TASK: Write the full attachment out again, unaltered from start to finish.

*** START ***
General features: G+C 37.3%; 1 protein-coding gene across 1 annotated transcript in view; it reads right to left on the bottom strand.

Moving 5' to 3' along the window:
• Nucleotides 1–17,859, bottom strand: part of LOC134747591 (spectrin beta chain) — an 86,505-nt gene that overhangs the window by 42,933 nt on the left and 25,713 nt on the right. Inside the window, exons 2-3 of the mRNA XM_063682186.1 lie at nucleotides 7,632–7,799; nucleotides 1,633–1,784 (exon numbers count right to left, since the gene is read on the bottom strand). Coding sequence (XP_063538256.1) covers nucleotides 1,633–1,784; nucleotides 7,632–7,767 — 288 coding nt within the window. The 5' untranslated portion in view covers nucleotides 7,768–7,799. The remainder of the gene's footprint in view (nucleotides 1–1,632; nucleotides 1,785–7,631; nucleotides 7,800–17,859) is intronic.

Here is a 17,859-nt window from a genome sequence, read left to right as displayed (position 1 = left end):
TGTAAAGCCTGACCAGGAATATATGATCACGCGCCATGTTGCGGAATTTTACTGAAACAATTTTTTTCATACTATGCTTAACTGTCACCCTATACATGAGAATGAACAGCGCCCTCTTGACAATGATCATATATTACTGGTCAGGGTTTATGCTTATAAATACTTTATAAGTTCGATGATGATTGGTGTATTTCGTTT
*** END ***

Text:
General features: G+C 37.3%; 1 protein-coding gene across 1 annotated transcript in view; it reads right to left on the bottom strand.

Moving 5' to 3' along the window:
• Nucleotides 1–17,859, bottom strand: part of LOC134747591 (spectrin beta chain) — an 86,505-nt gene that overhangs the window by 42,933 nt on the left and 25,713 nt on the right. Inside the window, exons 2-3 of the mRNA XM_063682186.1 lie at nucleotides 7,632–7,799; nucleotides 1,633–1,784 (exon numbers count right to left, since the gene is read on the bottom strand). Coding sequence (XP_063538256.1) covers nucleotides 1,633–1,784; nucleotides 7,632–7,767 — 288 coding nt within the window. The 5' untranslated portion in view covers nucleotides 7,768–7,799. The remainder of the gene's footprint in view (nucleotides 1–1,632; nucleotides 1,785–7,631; nucleotides 7,800–17,859) is intronic.

Here is a 17,859-nt window from a genome sequence, read left to right as displayed (position 1 = left end):
TGTAAAGCCTGACCAGGAATATATGATCACGCGCCATGTTGCGGAATTTTACTGAAACAATTTTTTTCATACTATGCTTAACTGTCACCCTATACATGAGAATGAACAGCGCCCTCTTGACAATGATCATATATTACTGGTCAGGGTTTATGCTTATAAATACTTTATAAGTTCGATGATGATTGGTGTATTTCGTTT